Articles Posted in Debt Collection

The vast majority of judgments obtained by debt collectors are by default. That means the alleged debtor didn’t show up to court to contest the case. Unfortunately, I believe that debtors often don’t show up to contest a case because they feel that there is no use since the debt was once a legitimate debt. This is a mistake and results, no doubt, in many judgments (and for amounts) that never should have been. But that’s an issue for another day.

Sometimes a default judgment is obtained because the alleged debtor never actually became aware of the lawsuit. The Indiana Rules of Trial Procedure outline how an individual defendant is to be served with the Summons and Complaint. Rule 4.1 states that service may be made on a person by:

1. certified mail to their residence, place of business or employment;

The Telephone Consumer Protection Act, or TCPA for short, is a great consumer protection statute for Indiana consumers. Its application is pretty specific, however. The primary goal of the TCPA is to prevent unauthorized telephone calls to your cell phone made by an autodialer. So, to prevail in a TCPA lawsuit, the consumer must show:

(1) phone calls to a cell phone;

(2) by means of an autodialer;

The Fair Debt Collection Practices Act, or FDCPA for short, provides very broad protections for consumers. It is a great statute, and today I want to go over some of the most common violations.

1. ATTEMPTING TO COLLECT A DEBT, OR AN AMOUNT, THAT YOU DO NOT OWE If a debt collector attempts to collect a debt from you that you don’t owe, the debt collector has violated the FDCPA. Even if the debt collector attempts to collect the wrong amount from you, like charging you a fee that you don’t owe or too high an interest rate, it is a violation of the FDCPA.

2. HARASSMENT A debt collector may not harass or abuse a person in connection with the collection of a debt. This can include threats of violence, yelling, cursing and repeated or continuous phone calls to a particular number. It can also include making phone calls without disclosing the caller’s identity.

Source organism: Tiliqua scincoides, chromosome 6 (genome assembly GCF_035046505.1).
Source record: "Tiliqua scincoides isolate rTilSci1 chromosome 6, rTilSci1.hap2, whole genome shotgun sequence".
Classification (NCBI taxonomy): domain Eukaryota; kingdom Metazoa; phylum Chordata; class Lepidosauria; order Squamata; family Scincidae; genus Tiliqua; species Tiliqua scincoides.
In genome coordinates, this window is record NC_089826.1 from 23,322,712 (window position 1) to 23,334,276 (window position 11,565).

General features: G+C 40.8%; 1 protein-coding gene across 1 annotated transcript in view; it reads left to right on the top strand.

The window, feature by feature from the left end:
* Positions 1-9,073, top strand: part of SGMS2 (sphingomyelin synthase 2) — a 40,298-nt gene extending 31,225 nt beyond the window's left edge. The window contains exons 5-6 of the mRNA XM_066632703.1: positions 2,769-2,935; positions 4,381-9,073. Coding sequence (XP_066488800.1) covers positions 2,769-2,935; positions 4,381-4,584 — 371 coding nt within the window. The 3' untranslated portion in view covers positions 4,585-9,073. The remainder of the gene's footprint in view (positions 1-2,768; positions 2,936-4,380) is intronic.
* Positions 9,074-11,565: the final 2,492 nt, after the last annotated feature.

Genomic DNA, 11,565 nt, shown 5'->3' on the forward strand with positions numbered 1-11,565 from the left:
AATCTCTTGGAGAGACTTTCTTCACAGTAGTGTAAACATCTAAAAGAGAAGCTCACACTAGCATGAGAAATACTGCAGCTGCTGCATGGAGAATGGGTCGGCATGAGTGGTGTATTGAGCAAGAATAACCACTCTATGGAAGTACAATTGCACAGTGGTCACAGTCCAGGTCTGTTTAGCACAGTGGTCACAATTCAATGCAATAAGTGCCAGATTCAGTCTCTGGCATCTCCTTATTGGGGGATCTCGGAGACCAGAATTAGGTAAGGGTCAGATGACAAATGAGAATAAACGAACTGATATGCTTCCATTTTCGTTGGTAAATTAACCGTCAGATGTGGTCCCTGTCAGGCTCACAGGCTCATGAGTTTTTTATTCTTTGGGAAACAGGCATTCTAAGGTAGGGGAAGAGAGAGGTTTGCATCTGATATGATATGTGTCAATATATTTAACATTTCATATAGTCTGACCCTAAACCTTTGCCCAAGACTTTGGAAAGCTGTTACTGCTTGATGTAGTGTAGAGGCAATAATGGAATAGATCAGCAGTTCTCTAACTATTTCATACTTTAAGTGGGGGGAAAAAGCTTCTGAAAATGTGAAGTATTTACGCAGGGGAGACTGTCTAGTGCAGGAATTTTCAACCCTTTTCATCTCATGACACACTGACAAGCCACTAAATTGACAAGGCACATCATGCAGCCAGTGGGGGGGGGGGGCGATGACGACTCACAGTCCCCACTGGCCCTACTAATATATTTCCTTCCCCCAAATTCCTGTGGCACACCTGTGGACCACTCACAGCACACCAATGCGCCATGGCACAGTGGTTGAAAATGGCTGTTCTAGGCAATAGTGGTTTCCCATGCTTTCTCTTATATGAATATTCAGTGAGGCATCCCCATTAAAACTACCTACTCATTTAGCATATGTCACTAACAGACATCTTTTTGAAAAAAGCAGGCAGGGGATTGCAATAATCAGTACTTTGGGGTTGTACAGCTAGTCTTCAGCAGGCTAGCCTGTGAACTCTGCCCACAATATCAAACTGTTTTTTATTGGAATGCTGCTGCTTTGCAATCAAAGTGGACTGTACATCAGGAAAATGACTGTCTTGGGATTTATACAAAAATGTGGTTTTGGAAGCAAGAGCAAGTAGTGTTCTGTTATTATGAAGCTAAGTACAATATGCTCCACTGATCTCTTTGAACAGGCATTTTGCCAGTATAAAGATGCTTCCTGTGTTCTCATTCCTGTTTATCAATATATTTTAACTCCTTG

This post is primarily aimed at assisting consumers who are dealing with debt collectors, but it can also be of benefit to consumers dealing with other issues such as automobile dealership fraud or the lemon law. The minute you sense something might be wrong with a consumer transaction or interaction (and it probably won’t take long when certain debt collectors call you), immediately go out and equip yourself with the means to record telephone and/or in-person communications. Then surreptitiously record all future communications. In Indiana (note that other states’ laws are different, if you are not recording in Indiana please check the law of the state where you intend to record), this is legal as long as one party to the conversation is aware that the communication is being recorded. Do not, and I repeat DO NOT, let the other party know they are being recorded. If you do, they’ll be on their best behavior and won’t show their true colors.